First, an academic article by Aldo Scaglione that offers a detailed look at Purgatorio V. Here's a snippet from its subtle reading of the character of La Pia:
Pia's position in the topography of the Commedia gives reason to assume a significant parallelism with the somewhat analogous female characters who appear toward the beginning of each cantica, namely Francesca (Inf. V) and Piccarda (Par. III). All three are unusually gentle toward Dante, all three had been the victims of their husbands, yet, when seen in succession, they mark an interesting and telling progression from Francesca's complete, tragically lasting involvement in human passion, to Pia's transcending her private affairs in a willful state of preparation for the final, total salvation of her soul, and lastly to Piccarda's having reached the complete identification with divine will, as expressed in the memorable line,

«E 'n la sua volontade √® nostra pace» (Par. III 85).

Scaglione continues: The...contrast between this abruptly peaceful ending and the fury of the highly emotional, bloody, and tempestuous stories that immediately precede (vv. 64-129), is another example of Dante's unprecedented and uniquely effective method of arranging the parts of his poem by frequent variations in mood in the form of dialectically contrasting episodes, somewhat like the movements of a sonata. This discreet, subdued ending suggestively closes a canto that had been so full of dramatic action.


Jutta's second link is to a site about several of the great libraries of the world, including extraordinary collections such as that at Patmos (above), the Marcian, and the Bodleian (below):

Monday, October 23, 2006

Manfred of Sicily (Canto 3)



The appearance of Manfred of Sicily is occasion for one of the most celebrated lines in the Commedia:

Biondo era e bello e di gentile aspetto


Some background on Manfred here. The Sicilian Vespers was a direct consequence of what happened to Manfred.

Wednesday, October 11, 2006

"Poppa" and Cato

Following up on a couple of questions from today:

"Poppa" indeed means "stern" when used of boats (it also means breast). The prow of a boat is the prora or prua. In Italian, "from stem to stern" is rendered "di prua a poppa."


Dante's guardian of Purgatory is Marcus Porcius Cato (Wikipedia entry here), also known as Cato the Younger. Plutarch devotes a chapter to him in his Lives (as well as another one to his ancestor, Cato the Elder). He appears in Sallust's Conspiracy of Catiline, and in Lucan's Pharsalia (61-65 AD).

Sunday, October 08, 2006

Allegory in the Middle Ages

As we read Dante's Purgatorio it will be helpful to gain some understanding of how the Bible was interpreted in the Middle Ages. A great deal of the basis for Biblical reading can be found in the works of Augustine and Thomas Aquinas. Much of this turns on the nature of allegory as construed in the Middle Ages.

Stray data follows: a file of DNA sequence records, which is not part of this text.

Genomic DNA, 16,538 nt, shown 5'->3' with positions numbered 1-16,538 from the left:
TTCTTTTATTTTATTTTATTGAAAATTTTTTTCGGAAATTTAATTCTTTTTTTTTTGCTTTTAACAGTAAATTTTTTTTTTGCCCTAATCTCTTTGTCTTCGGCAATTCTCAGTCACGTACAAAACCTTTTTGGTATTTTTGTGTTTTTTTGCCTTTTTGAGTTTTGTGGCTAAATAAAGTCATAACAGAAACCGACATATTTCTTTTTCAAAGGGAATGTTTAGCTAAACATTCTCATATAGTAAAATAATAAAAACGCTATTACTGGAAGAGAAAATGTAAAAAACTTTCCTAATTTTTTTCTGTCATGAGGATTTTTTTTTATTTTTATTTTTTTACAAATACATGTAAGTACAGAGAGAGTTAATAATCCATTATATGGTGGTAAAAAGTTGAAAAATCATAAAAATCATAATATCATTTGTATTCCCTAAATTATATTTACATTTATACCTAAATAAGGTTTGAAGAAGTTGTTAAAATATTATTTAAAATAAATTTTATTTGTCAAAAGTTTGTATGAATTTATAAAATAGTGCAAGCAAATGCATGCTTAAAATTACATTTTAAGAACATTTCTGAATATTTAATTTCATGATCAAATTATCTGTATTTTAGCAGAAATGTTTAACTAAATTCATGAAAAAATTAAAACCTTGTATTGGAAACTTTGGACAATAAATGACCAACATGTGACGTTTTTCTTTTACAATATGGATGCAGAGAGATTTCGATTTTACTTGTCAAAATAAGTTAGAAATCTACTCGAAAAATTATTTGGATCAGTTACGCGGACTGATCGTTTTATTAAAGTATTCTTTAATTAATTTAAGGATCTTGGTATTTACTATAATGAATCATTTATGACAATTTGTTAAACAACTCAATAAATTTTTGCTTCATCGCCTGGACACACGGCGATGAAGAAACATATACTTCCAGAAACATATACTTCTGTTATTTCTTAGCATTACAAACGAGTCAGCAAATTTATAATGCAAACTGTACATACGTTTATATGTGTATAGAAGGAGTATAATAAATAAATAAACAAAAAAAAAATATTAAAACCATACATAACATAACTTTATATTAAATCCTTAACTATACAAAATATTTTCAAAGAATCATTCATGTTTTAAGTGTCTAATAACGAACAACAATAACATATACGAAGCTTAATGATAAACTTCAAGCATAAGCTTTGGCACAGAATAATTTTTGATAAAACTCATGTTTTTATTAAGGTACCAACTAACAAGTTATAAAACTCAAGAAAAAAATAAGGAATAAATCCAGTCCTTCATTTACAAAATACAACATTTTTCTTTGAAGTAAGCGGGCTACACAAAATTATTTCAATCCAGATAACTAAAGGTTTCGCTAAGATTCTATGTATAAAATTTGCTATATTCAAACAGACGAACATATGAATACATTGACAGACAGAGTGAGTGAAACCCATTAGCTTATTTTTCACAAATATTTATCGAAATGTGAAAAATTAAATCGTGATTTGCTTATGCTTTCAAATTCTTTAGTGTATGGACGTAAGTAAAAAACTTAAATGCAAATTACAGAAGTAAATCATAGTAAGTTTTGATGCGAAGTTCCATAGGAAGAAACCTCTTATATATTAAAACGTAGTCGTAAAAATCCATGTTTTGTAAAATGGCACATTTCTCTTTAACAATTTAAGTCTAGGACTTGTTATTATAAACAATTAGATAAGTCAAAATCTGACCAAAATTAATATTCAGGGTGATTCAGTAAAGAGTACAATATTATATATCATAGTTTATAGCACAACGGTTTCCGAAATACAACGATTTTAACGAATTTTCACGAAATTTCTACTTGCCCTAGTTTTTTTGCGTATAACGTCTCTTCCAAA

The Letter to Can Grande allegedly written by Dante (whether it was by him or no, it's generally believed that he'd agree with its tenor) sets forth a contrast between the allegory of the poets, as can be found, for example, in Plato, and the allegory of scripture.

Wikipedia offers a brief summary of Dante's views.

From Dante's letter:
...it may be called "polysemous", that is, of many senses [allegories]. A first sense derives from the letters themselves, and a second from the things signified by the letters. We call the first sense "literal" sense, the second the "allegorical", or "moral" or "anagogical". To clarify this method of treatment, consider this verse: When Israel went out of Egypt, the house of Jacob from a barbarous people: Judea was made his sanctuary, Israel his dominion (Psalm 113). Now if we examine the letters alone, the exodus of the children of Israel from Egypt in the time of Moses is signified; in the allegory, our redemption accomplished through Christ; in the moral sense, the conversion of the soul from the grief and misery of sin to the state of grace; in the anagogical sense, the exodus of the holy soul from slavery of this corruption to the freedom of eternal glory.. they can all be called allegorical.
More on Dante's letter and a detailed look at the typological view of Scripture can be found here.

Wednesday, October 04, 2006

Limbo in Limbo?

Pope to end doctrine of Limbo

The Pope will this week overturn a belief held by Roman Catholics since medieval times by abolishing the concept of Limbo. More here.